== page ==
Russia Avoided Default, But For How Long?
Russia’s decision to invade Ukraine created various challenges at home and abroad. In spite of challenges, the country is able to stay afloat. The country may have averted default as the country’s finance ministry announced that it made several overdue payments in dollars on its overseas bonds, shifting the market’s focus to upcoming investments and whether it would avoid a historic default.
The country’s $40 billion in international bonds and the chance of default became the focus of global financial markets. After Russia attacked Ukraine, many governments imposed sanctions on the country.
The war in Ukraine turned Russia into a pariah, including in financial markets. Its decision to attack Ukraine also had a negative impact on Russia’s ability to pay its debts. As a reminder, the chance of default significantly increased in early April. At that time, the U.S. stopped the Russia from using frozen reserves to pay some $650 million to its bondholders.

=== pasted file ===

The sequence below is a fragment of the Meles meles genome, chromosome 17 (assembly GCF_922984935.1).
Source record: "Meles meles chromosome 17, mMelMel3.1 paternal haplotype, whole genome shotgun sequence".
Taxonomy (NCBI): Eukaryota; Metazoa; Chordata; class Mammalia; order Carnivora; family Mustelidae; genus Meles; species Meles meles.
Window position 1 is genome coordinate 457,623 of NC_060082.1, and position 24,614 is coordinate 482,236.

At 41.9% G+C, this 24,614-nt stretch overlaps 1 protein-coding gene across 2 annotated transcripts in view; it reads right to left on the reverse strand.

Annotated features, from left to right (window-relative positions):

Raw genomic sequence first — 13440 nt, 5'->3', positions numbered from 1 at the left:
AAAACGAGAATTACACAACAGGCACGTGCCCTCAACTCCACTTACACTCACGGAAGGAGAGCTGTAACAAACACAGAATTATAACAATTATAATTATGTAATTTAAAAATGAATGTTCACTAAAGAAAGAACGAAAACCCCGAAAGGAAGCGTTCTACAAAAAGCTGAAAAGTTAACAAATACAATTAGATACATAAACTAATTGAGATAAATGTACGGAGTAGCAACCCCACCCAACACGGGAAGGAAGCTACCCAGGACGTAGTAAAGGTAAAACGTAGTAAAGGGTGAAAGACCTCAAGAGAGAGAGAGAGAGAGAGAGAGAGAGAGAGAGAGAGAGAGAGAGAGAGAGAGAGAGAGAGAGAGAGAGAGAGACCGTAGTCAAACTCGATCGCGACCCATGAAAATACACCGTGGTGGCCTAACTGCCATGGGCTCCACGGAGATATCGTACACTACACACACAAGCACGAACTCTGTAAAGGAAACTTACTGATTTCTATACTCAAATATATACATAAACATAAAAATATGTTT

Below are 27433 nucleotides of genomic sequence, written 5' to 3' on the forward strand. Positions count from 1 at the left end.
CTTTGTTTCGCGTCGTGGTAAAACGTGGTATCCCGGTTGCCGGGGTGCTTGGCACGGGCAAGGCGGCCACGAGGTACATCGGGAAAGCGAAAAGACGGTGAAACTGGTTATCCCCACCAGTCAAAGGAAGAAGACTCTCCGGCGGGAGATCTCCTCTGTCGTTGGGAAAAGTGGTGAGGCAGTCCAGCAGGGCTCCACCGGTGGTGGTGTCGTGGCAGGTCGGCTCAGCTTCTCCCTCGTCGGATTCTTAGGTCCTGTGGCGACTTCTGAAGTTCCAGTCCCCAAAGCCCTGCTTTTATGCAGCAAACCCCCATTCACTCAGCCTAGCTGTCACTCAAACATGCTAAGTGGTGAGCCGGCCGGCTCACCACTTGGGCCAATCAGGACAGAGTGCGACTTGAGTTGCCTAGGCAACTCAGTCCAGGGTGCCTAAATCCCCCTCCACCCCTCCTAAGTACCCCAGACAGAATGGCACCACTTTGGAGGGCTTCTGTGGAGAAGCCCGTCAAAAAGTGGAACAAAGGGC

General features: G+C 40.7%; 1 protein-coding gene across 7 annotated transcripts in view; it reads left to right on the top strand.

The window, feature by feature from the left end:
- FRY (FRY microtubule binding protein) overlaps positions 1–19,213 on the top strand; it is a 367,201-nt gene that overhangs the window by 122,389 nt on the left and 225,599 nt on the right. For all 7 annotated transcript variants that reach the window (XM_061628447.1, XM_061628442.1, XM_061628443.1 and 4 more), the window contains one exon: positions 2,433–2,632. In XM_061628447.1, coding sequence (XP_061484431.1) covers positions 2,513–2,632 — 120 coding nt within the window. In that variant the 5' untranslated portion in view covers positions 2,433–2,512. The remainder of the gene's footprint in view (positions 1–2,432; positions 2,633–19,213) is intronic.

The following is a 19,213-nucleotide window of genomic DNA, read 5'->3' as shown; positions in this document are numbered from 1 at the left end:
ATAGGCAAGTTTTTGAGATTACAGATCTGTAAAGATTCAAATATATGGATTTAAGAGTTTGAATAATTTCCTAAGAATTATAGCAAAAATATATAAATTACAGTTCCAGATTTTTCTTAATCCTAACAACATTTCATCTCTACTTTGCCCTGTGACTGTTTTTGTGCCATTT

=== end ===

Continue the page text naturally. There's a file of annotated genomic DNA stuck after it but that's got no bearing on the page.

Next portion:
Russia and its creditors
With the end of a grace period on those payments looming, the country’s finance ministry said on Friday it paid $564.8 million of coupon and redemption on a bond maturing in 2022 as well as a coupon payment of $84.4 million on another due in 2042.
Russia’s finance ministry’s announcement surprised markets. It announced it paid nearly $650 million it owed holders of two of its dollar bonds. The Credit Derivatives Determinations Committee met on Friday. The committee acknowledged Russia’s payments, but nevertheless made plans for a credit default swap auction next week. However, the committee made plans for an auction “solely in order to prepare for the possibility of a Failure to Pay Credit Event”.
Russian bond prices rose according to traders, in certain cases by 15 cents, nearly doubling in price.
Before the war in Ukraine roughly $20 billion, or half the outstanding foreign currency issuance, was held by investment funds and money managers outside Russia.
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